Annette Hanshaw (October 18, 1901 - March 13, 1985) was one of the first great female jazz singers. In the late 1920s she ranked alongside Ethel Waters, Bessie Smith and the Boswell Sisters.
Her singing style was relaxed and suited the new jazz-influenced pop music of the late 1920s. Although she had a low opinion of her own singing, she continues to have fans because of how she combined the voice of an ingenue with the spirit of a flapper.
Hanshaw made her one and only appearance on film in the 1933 Paramount short Captain Henry's Radio Show, "a picturization" of the popular Thursday evening radio program Maxwell House Show Boat, in which she starred from 1932 to 1934.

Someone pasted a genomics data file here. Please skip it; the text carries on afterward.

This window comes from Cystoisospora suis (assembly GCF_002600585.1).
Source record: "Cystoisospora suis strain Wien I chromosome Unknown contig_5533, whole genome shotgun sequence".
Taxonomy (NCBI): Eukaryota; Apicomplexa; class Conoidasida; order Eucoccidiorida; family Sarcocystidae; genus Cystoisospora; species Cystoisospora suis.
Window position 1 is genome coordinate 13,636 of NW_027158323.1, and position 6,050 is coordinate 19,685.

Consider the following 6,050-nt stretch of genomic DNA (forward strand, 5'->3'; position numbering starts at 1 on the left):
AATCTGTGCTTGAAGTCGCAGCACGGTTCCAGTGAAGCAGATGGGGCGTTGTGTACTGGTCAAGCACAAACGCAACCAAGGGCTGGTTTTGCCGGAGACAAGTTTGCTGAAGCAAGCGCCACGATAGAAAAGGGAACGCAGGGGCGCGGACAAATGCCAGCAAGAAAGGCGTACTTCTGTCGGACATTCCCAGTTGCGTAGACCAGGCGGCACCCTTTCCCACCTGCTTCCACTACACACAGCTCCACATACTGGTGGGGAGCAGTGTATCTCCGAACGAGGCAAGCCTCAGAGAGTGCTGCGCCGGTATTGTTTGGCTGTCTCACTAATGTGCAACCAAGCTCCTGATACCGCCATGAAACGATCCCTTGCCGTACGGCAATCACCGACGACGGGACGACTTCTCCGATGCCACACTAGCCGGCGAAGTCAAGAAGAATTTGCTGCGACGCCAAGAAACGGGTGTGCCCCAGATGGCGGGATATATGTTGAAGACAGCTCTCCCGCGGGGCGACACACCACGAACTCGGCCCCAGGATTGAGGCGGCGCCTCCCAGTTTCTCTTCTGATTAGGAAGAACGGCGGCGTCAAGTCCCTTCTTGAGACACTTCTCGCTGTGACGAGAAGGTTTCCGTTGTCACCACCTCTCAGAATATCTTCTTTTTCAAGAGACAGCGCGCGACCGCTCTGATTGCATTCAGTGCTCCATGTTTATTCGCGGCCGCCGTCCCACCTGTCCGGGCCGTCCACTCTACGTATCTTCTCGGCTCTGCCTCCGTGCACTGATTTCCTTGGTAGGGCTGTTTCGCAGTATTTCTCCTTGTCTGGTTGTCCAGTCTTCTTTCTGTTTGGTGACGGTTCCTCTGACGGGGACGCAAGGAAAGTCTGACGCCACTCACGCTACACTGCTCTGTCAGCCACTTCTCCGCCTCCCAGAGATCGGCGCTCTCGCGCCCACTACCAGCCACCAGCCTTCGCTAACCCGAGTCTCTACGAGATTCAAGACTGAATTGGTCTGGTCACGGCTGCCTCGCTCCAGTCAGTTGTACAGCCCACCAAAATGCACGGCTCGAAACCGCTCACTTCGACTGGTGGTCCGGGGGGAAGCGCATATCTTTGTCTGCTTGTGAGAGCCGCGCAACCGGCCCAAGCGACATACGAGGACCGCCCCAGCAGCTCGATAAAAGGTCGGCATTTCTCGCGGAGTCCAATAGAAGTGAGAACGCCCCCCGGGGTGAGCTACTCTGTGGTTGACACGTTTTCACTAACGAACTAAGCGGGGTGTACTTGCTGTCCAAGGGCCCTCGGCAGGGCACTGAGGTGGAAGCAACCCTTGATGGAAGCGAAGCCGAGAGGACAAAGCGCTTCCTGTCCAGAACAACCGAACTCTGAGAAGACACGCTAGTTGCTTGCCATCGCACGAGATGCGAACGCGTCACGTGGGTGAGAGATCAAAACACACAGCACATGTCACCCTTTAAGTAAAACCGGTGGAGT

Having grown tired of show business, in the late 1930s Hanshaw retired and settled into married life with her husband, Pathé Records executive Herman "Wally" Rose. Later in life, in a would-be comeback, she recorded two demo records, but they were never released.
For many years it was believed that Annette had been born in 1910 and began her recording career shortly before her 16th birthday. However, it has recently come to light that she was in fact born nine years earlier, making her 24 at the time of her first commercial recording in September 1926. Her nephew, Frank W. Hanshaw III, has confirmed 1901 as the date on her birth certificate.